How Gmail’s decision to display images will affect your open rates
Yesterday, Gmail announced a change to how their service handles images. From now on, Gmail will display images in emails by default, rather than forcing users to click a link allowing images to display.
Gmail's latest change is actually pretty good news for email marketers, and it's great news for folks like Emma customers, who put time and effort into building great-looking, balanced emails. Now Gmail recipients will see our messages as intended, in all their well-crafted, image-driven glory.
This change does have some implications on the response tracking side as well, since Emma tracks email opens using images.
Quick technical sidebar: Emma embeds a tiny, invisible image in every email we send. Then, when your recipients open your email, we track the request for our tiny invisible image along with the images you've added to your mailing. That's how we know who opened - we simply count which recipient requested our tiny, invisible image and add those folks to the list of 'opens' in your response section.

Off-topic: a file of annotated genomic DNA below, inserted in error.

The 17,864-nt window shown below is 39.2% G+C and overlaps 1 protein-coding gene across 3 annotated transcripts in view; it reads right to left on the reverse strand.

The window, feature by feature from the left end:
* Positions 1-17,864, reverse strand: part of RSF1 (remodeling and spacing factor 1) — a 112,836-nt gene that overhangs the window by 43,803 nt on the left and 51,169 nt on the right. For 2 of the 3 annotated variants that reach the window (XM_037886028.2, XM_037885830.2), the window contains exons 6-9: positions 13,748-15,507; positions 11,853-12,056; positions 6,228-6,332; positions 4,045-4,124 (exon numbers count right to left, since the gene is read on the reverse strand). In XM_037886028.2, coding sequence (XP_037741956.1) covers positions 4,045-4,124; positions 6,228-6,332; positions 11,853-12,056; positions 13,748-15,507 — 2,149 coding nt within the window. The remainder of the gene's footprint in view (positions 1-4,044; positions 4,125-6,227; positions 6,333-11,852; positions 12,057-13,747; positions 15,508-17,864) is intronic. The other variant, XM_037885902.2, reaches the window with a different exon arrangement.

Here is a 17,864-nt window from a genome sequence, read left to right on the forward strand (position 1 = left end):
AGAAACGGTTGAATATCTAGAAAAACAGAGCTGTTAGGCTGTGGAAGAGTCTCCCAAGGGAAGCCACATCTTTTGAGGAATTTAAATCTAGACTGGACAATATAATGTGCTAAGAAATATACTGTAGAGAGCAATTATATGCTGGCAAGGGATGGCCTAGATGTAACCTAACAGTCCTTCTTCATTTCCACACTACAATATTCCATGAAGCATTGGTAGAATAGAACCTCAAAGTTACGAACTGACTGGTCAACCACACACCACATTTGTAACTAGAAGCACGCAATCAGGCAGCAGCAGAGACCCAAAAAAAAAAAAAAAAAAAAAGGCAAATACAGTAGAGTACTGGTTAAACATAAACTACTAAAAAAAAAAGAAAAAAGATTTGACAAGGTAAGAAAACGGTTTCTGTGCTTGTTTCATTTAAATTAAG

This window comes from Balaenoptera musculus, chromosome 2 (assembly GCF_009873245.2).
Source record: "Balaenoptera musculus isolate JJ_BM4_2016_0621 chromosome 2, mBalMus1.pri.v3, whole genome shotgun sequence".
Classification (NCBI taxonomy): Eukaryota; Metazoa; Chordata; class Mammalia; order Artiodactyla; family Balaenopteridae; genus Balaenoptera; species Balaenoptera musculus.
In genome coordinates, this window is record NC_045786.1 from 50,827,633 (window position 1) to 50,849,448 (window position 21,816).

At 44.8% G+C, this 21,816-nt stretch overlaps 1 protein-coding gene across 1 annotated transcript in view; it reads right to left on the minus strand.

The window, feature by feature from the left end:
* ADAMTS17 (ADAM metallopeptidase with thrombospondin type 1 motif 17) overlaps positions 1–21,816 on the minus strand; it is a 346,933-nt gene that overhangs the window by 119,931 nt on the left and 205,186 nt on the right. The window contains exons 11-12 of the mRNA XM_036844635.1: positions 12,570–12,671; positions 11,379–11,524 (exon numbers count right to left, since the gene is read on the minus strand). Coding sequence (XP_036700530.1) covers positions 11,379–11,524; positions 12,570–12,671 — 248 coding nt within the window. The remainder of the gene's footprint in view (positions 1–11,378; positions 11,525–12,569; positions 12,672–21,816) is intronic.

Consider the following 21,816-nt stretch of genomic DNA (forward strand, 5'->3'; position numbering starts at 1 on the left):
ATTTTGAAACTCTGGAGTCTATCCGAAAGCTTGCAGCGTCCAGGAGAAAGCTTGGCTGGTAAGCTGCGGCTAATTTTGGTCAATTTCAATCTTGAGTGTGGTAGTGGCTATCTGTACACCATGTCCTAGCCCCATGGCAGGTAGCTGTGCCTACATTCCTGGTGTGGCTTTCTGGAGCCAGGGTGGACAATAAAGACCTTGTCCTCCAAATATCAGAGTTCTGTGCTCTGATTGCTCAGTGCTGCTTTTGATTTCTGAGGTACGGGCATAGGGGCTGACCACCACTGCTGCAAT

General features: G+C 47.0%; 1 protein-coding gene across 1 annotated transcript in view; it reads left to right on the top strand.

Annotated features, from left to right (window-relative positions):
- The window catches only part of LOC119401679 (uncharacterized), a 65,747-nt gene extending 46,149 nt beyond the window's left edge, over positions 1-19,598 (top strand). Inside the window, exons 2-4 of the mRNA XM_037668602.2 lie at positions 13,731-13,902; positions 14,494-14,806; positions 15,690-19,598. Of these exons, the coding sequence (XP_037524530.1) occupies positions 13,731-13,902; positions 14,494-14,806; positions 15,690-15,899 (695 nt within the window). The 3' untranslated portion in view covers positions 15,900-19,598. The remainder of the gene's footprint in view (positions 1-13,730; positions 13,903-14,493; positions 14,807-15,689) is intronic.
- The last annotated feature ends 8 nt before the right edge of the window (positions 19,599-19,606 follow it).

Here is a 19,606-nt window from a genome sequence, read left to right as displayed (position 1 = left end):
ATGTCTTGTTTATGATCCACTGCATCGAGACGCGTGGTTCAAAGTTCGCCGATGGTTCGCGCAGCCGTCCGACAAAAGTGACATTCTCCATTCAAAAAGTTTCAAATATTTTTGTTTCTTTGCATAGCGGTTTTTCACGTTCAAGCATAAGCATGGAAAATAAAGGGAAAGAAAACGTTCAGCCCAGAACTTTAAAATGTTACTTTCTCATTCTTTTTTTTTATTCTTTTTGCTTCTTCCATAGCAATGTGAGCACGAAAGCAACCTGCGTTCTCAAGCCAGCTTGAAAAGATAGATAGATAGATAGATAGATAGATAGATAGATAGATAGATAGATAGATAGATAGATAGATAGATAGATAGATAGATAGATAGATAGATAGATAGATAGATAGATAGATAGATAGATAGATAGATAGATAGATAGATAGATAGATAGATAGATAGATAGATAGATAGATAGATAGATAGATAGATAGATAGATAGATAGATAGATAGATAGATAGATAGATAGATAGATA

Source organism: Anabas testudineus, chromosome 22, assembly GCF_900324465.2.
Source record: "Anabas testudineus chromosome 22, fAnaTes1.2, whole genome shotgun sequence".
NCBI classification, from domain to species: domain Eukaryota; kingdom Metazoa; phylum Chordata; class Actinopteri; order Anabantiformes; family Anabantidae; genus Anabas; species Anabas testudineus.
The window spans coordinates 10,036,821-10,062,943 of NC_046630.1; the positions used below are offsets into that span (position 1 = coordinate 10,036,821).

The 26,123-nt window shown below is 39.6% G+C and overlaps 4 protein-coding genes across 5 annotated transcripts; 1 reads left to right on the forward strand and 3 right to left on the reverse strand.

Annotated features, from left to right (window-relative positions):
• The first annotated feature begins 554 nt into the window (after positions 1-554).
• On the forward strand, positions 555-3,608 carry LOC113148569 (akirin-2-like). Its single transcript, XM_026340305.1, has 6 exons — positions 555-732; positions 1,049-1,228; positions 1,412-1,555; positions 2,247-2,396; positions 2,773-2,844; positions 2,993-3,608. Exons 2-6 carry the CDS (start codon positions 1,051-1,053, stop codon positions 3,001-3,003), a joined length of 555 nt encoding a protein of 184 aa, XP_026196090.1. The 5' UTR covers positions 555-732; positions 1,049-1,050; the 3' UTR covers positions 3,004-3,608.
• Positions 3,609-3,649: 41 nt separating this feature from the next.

So, the additional good news here is our open tracking should get a little better with this new change from Gmail. Now that images are on by default, our open tracking will be that much more reliable. It's a double-whammy, win-win kinda thing, which doesn't happen that often with our Google friends, but I guess it *is* that time of year, right?
How have our own Gmail tests fared in this new image-lovin' landscape?
Find out (and share your thoughts and questions!) in Emma Community.
Grey is Director of Market Strategy at Emma, connecting our view into the online marketing landscape to Emma's product roadmap.